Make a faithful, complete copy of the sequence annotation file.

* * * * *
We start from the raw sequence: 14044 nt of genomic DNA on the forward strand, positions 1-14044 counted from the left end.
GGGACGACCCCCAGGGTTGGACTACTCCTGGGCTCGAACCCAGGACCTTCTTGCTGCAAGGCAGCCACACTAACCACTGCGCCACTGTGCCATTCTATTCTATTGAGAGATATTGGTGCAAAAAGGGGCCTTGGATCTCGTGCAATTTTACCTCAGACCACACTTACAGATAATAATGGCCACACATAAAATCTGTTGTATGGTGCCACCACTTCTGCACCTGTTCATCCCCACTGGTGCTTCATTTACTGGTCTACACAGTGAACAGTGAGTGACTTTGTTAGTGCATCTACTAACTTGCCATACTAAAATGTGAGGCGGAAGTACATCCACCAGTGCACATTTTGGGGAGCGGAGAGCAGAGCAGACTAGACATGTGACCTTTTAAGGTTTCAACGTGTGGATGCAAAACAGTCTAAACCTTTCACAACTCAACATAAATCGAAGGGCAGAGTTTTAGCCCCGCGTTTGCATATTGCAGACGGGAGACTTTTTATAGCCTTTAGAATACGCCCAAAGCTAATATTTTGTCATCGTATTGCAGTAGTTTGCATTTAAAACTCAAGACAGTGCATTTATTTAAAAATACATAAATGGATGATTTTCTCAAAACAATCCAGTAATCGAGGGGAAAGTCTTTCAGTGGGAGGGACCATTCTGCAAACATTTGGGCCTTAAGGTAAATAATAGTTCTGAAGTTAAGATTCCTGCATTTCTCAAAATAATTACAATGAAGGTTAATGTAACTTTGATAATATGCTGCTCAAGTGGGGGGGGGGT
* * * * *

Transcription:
We start from the raw sequence: 14044 nt of genomic DNA on the forward strand, positions 1-14044 counted from the left end.
GGGACGACCCCCAGGGTTGGACTACTCCTGGGCTCGAACCCAGGACCTTCTTGCTGCAAGGCAGCCACACTAACCACTGCGCCACTGTGCCATTCTATTCTATTGAGAGATATTGGTGCAAAAAGGGGCCTTGGATCTCGTGCAATTTTACCTCAGACCACACTTACAGATAATAATGGCCACACATAAAATCTGTTGTATGGTGCCACCACTTCTGCACCTGTTCATCCCCACTGGTGCTTCATTTACTGGTCTACACAGTGAACAGTGAGTGACTTTGTTAGTGCATCTACTAACTTGCCATACTAAAATGTGAGGCGGAAGTACATCCACCAGTGCACATTTTGGGGAGCGGAGAGCAGAGCAGACTAGACATGTGACCTTTTAAGGTTTCAACGTGTGGATGCAAAACAGTCTAAACCTTTCACAACTCAACATAAATCGAAGGGCAGAGTTTTAGCCCCGCGTTTGCATATTGCAGACGGGAGACTTTTTATAGCCTTTAGAATACGCCCAAAGCTAATATTTTGTCATCGTATTGCAGTAGTTTGCATTTAAAACTCAAGACAGTGCATTTATTTAAAAATACATAAATGGATGATTTTCTCAAAACAATCCAGTAATCGAGGGGAAAGTCTTTCAGTGGGAGGGACCATTCTGCAAACATTTGGGCCTTAAGGTAAATAATAGTTCTGAAGTTAAGATTCCTGCATTTCTCAAAATAATTACAATGAAGGTTAATGTAACTTTGATAATATGCTGCTCAAGTGGGGGGGGGGT